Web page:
Lucian also considers carefully who deserves to dwell in the Isle of the Blessed. Like Mormons, Christians, and Muslims, he takes the time to sort out who can enter his paradise and who can’t.
Aristippus and Epicurus are prime men amongst them, because they are the most jovial good fellows and the best companions.
There was not one Stoic in company but were still busied in ascending the height of virtue’s hill: and of Chrysippus we heard that it was not lawful for him by any means to touch upon the island until he have the fourth time purged himself with helleborus.
The activities of the blessed include public orgies, but these were not considered scandalous. The two best men in the island, the heroes Achilles and Theseus, openly had sex in public with boys and women, and according to Lucian, “no man holds it for any dishonesty.”
No Epicurean can joke about the other schools without including Pythagoras’s antics. Frances Wright dedicates a whole chapter to cracking Pythagorean jokes in A Few Days in Athens. The sage resided on the island, but half his body was made of gold and he had changed shape seven times–a reference to Pythagoras’s superstitious belief in the transmigration of souls. In one episode, he was unable to partake of a feast that included beans, as these were arbitrarily forbidden in his creed.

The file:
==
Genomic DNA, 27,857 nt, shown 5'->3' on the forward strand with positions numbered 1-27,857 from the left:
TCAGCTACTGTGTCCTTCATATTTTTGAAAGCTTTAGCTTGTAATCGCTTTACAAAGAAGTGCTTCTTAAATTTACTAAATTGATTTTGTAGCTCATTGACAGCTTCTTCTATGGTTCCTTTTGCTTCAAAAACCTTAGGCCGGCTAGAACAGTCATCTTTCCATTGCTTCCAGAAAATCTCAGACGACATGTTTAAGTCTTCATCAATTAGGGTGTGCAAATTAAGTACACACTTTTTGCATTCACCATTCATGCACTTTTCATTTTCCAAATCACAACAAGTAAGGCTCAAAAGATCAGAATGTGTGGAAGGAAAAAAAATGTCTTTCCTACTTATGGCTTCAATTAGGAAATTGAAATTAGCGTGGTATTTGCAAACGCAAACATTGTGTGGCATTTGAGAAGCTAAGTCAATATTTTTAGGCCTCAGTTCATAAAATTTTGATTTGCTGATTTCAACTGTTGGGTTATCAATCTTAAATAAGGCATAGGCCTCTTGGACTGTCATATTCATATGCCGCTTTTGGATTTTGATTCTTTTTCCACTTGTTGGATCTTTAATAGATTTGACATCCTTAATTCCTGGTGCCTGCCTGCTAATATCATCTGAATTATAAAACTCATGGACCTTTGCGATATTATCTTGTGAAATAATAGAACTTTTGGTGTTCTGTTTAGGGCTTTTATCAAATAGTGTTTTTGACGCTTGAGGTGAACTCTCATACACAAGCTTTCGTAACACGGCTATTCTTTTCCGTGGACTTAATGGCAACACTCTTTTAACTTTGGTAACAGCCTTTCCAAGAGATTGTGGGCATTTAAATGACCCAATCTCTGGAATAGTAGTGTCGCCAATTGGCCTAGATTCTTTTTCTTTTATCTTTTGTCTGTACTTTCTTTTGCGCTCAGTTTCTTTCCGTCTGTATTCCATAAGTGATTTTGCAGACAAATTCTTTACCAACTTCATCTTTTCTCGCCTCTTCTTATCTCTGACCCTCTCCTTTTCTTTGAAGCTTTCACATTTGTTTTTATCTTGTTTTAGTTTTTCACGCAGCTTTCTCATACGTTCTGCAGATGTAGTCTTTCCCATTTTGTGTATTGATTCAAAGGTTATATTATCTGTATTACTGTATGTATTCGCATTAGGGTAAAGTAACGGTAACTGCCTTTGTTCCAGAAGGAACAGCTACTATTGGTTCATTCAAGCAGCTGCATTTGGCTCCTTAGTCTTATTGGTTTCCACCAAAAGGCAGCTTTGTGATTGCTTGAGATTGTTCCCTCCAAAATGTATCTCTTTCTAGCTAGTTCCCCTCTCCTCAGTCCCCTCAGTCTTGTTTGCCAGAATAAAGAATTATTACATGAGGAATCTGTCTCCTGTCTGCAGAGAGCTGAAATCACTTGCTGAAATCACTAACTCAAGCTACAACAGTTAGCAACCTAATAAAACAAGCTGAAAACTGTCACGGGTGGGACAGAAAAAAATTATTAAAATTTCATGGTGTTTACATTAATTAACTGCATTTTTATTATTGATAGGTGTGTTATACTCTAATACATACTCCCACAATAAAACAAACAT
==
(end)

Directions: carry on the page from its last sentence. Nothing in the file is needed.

Lucian and his company were only able to stay on the Isle of the Blessed for a few months. His adventures continued with visits to a few other islands, an attack by 20 pirates riding monstrous dolphins, and a visit to the island of Cabbalusa, where there lived only man-eating women who on closer inspection had animal legs and hooves.
True Story ends with the promise that there are more adventures to tell after they arrive at the continent in future books, but these books either were never written or did not survive.
Death of Peregrine
Death of Peregrine is another exposé of a fraud, but this one slithered into the Christian community and won its favor in order to escape jail—after having killed his own father by asphyxiation—and to become wealthy. The fascinating thing about Peregrine is that it gives details about the early Christians, their credulity, how easy it was to win their favor, and how eager they were to be used by manipulative charlatans. Lucian—perhaps mirroring an attitude common among second-century Epicureans—seems to take pity on primitive Christians.